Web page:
Another double-blind, placebo-controlled study found similar improvements in cognitive function in 31 patients with AD who took 300 mg of PS plus 240 mg of phosphatidic acid daily, with the supplement also seen to prevent “winter blues” (Moré et al., 2014).

PS, stress, and mood

PS may also have a role to play in helping people manage stress, with one study involving young, healthy men finding that those taking 400 mg of PS daily for two weeks had improved cognitive function prior to exercise, compared to those receiving a placebo (Parker et al., 2011). Another study observed that healthy people given PS for 42 days showed a higher degree of relaxation before and after induced stress as measured using an electroencephalogram (Baumeister et al., 2008).

Highly-absorbable, non-GMO, and soy-free!

Natural Factors PS Phosphatidylserine features Sharp-PS® GREEN, a highly absorbable and stable form of PS that is 100% soy-free. Derived from non-GMO sunflower oil, this source of PS is ideal for those who want to support memory and cognitive function naturally, but who are sensitive to soy-based products.

Every capsule of Natural Factors PS Phosphatidylserine contains 565 mg of phosphatidylserine-enriched sunflower lecithin from Helianthus annuus seed. This provides 100 mg of phosphatidylserine alongside naturally occurring phosphatidylcholine (PC), phosphatidylinositol (PI), and phosphatidylethanolamine (PE).

Natural Factors PS Phosphatidylserine is not intended for use by children. Anyone who is pregnant or breastfeeding should consult their health care practitioner prior to using this supplement, as should anyone who is taking blood thinners.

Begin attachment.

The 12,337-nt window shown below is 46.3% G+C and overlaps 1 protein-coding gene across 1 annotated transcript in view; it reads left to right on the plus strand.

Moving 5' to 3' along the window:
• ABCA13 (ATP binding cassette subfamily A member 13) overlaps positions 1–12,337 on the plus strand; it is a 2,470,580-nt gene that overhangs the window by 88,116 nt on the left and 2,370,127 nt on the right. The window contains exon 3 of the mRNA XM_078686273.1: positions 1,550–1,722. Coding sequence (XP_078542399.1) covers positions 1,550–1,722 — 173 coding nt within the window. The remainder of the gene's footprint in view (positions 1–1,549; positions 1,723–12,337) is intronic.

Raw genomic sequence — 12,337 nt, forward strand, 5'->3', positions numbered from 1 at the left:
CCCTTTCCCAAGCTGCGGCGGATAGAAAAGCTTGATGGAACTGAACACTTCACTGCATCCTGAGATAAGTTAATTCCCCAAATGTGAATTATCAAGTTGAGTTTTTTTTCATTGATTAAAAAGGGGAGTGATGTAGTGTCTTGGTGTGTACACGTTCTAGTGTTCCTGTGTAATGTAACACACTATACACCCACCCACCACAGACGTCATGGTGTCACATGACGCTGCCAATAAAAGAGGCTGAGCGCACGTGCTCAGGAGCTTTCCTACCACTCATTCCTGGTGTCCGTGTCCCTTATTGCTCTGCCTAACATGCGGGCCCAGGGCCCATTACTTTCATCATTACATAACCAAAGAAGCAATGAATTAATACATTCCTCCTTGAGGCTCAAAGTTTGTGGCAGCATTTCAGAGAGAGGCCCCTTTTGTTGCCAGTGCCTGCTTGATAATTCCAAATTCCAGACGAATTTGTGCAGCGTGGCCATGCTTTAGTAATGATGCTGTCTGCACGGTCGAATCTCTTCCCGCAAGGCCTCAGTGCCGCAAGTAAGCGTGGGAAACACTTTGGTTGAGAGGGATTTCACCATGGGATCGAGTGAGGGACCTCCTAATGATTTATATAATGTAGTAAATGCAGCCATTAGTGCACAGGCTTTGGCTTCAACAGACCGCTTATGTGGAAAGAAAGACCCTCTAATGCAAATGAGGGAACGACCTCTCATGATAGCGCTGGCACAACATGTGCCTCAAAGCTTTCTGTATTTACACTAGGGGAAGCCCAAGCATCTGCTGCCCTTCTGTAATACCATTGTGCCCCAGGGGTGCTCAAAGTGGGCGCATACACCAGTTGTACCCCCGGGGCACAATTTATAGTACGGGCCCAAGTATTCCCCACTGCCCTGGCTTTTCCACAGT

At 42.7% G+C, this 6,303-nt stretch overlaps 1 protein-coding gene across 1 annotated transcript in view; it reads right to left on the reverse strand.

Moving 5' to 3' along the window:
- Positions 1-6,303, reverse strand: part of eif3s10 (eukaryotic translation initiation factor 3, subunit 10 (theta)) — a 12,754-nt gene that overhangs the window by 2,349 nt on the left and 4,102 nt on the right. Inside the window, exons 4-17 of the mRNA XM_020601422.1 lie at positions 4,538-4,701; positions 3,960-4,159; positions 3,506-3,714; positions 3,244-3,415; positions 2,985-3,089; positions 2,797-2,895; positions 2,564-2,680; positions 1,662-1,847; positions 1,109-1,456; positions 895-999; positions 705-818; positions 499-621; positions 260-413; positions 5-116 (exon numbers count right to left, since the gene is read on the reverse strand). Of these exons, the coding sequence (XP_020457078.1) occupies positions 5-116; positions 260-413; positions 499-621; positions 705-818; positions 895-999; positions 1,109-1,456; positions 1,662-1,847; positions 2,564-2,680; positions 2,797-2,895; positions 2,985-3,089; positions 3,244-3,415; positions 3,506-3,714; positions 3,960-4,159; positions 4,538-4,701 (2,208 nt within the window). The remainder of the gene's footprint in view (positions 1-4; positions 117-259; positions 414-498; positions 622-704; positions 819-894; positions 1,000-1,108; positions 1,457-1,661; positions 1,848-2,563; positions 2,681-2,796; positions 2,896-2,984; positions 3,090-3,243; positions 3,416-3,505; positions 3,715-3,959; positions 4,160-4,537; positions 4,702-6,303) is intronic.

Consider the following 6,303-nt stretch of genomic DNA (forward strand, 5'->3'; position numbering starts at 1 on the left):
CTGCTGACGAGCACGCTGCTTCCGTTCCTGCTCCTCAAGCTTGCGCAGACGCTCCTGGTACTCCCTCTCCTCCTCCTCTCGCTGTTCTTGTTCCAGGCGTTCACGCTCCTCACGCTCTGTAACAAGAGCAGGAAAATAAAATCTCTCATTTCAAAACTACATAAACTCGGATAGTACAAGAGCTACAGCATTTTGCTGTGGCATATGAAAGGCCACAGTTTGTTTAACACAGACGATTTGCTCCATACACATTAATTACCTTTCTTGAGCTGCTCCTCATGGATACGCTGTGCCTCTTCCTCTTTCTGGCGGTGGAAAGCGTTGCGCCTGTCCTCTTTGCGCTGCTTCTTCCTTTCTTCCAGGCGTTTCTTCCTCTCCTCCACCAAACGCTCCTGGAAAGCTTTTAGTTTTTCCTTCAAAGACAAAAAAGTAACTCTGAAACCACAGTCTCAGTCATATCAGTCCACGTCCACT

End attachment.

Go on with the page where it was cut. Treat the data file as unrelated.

Natural Factors PS Phosphatidylserine featuring Sharp-PS® GREEN is ideal for anyone looking for a natural way to support cognitive function, especially later in life or at times of stress.

Natural Factors PS Phosphatidylserine offers a natural way to keep brain cells in tip-top health, supporting memory and mental performance.

Baumeister, J., Barthel, T., Geiss, K.R., Weiss, M. (2008). Influence of phosphatidylserine on cognitive performance and cortical activity after induced stress. Nutr Neurosci, 11(3), 103-10.
Cenacchi, T., Bertoldin, T., Farina, C., Fiori, M.G., Crepaldi, G. (1993).Cognitive decline in the elderly: a double-blind, placebo-controlled multicenter study on efficacy of phosphatidylserine administration. Aging (Milano), 5(2), 123-33.
Glade, M.J., & Smith, K. (2015). Phosphatidylserine and the human brain. Nutrition, 31(6), 781-6.
Kim, H.Y., Huang, B.X., Spector, A.A. (2014). Phosphatidylserine in the brain: metabolism and function. Prog Lipid Res, 56, 1-18.
Moré, M. I., Freitas, U., & Rutenberg, D. (2014). Positive Effects of Soy Lecithin-Derived Phosphatidylserine plus Phosphatidic Acid on Memory, Cognition, Daily Functioning, and Mood in Elderly Patients with Alzheimer’s Disease and Dementia. Advances in Therapy, 31, 1247-1262.
Parker, A.G., Gordon, J., Thornton, A., Byars, A., Lubker, J., et al. (2011). The effects of IQPLUS Focus on cognitive function, mood and endocrine response before and following acute exercise. J Int Soc Sports Nutr, 8, 16.
Vakhapova, V., Cohen, T., Richter, Y., Herzog, Y., Kam, Y., Korczyn, A.D. (2014). Phosphatidylserine containing omega-3 Fatty acids may improve memory abilities in nondemented elderly individuals with memory complaints: results from an open-label extension study. Dement Geriatr Cogn Disord, 38(1-2), 39-45.
Zhang, Y.Y., Yang, L.Q., Guo, L.M. (2015). Effect of phosphatidylserine on memory in patients and rats with Alzheimer’s disease. Genet Mol Res, 14(3), 9325-33.